After sharp losses yesterday, oil prices have continued their biggest downward slump of the year as US benchmark West Texas Intermediate (WTI) dropped below $50 a barrel.
WTI is trading more than 2.5 per cent lower today at $48.79 a barrel while global benchmark Brent crude fell to a low of $51.60 a barrel.
Yesterday, oil prices posted their sharpest decline in 12 months on data from the US Energy Information Administration showing crude oil stocks were well above analyst forecasts.
The EIA reported US crude inventories rose by 8.2m barrels last week to 528.4m barrels, an all time high. Analysts were predicting a 2m barrel rise.
"This week’s large inventory build, the third substantial increase in four weeks, really appears to have hit home in the markets, triggering some significant losses over the last 24 hours and a break below the range it had traded within for the last three months," said Craig Erlam, analyst at Oanda.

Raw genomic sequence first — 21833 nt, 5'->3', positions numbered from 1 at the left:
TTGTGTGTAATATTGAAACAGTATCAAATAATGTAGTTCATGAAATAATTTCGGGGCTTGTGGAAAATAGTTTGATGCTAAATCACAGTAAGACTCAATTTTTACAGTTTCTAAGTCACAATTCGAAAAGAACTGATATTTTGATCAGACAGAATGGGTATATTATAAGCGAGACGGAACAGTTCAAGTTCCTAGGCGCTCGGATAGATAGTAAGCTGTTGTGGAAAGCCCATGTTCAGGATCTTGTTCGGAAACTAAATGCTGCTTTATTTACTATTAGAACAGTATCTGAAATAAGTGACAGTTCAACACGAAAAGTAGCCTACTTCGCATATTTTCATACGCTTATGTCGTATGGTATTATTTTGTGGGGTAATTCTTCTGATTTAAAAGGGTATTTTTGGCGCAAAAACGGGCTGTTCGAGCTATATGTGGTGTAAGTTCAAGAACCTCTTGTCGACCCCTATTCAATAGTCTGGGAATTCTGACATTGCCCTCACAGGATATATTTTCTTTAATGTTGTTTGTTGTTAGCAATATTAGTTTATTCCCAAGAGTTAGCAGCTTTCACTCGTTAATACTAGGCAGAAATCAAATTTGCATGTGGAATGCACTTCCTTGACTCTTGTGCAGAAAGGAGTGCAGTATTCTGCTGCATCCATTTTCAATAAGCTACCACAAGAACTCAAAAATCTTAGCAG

This comes despite the Organisation of the Petroleum Exporting Countries (Opec) saying it reached record compliance with its proposed oil output cuts.
Erlam said: "Oil producers may have been patting themselves on the back in recent months about the success of the output cut, with compliance much higher than many expected, but with prices looking weaker once again, an extension to the deal may be more of a necessity than an option."
Rising oil inventories in the US "suggests a slippery path for energy prices moving forward, especially given the US’ will to decrease its energy dependency on the rest of the world under Donald Trump’s rule", said Ipek Ozkardeskaya, analyst at London Capital Group.
Earlier this week, oil prices fell as investors worried China will cut oil demand after it reduced its growth target for 2017 to its lowest level for more than 20 years yesterday.